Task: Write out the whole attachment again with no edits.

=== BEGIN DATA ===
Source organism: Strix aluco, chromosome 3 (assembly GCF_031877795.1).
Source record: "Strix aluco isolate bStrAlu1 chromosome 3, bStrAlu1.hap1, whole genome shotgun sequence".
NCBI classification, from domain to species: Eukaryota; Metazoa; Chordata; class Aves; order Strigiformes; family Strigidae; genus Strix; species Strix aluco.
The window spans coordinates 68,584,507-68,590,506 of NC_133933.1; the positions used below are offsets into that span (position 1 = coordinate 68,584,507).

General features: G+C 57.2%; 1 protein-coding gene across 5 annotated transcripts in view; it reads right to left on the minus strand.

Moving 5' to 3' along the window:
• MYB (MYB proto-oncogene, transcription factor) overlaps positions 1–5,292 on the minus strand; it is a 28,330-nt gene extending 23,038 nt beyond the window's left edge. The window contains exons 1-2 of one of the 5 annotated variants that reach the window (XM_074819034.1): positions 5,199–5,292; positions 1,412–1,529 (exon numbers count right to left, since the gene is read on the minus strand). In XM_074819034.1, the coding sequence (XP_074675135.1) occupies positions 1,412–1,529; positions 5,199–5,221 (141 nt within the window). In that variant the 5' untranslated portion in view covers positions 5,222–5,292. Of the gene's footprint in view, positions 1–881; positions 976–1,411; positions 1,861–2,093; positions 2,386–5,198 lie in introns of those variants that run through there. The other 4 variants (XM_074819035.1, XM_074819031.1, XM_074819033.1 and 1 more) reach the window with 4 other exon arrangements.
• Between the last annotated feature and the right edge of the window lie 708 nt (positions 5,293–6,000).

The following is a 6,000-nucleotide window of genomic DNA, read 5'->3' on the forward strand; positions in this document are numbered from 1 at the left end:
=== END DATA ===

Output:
Source organism: Strix aluco, chromosome 3 (assembly GCF_031877795.1).
Source record: "Strix aluco isolate bStrAlu1 chromosome 3, bStrAlu1.hap1, whole genome shotgun sequence".
NCBI classification, from domain to species: Eukaryota; Metazoa; Chordata; class Aves; order Strigiformes; family Strigidae; genus Strix; species Strix aluco.
The window spans coordinates 68,584,507-68,590,506 of NC_133933.1; the positions used below are offsets into that span (position 1 = coordinate 68,584,507).

General features: G+C 57.2%; 1 protein-coding gene across 5 annotated transcripts in view; it reads right to left on the minus strand.

Moving 5' to 3' along the window:
• MYB (MYB proto-oncogene, transcription factor) overlaps positions 1–5,292 on the minus strand; it is a 28,330-nt gene extending 23,038 nt beyond the window's left edge. The window contains exons 1-2 of one of the 5 annotated variants that reach the window (XM_074819034.1): positions 5,199–5,292; positions 1,412–1,529 (exon numbers count right to left, since the gene is read on the minus strand). In XM_074819034.1, the coding sequence (XP_074675135.1) occupies positions 1,412–1,529; positions 5,199–5,221 (141 nt within the window). In that variant the 5' untranslated portion in view covers positions 5,222–5,292. Of the gene's footprint in view, positions 1–881; positions 976–1,411; positions 1,861–2,093; positions 2,386–5,198 lie in introns of those variants that run through there. The other 4 variants (XM_074819035.1, XM_074819031.1, XM_074819033.1 and 1 more) reach the window with 4 other exon arrangements.
• Between the last annotated feature and the right edge of the window lie 708 nt (positions 5,293–6,000).

The following is a 6,000-nucleotide window of genomic DNA, read 5'->3' on the forward strand; positions in this document are numbered from 1 at the left end: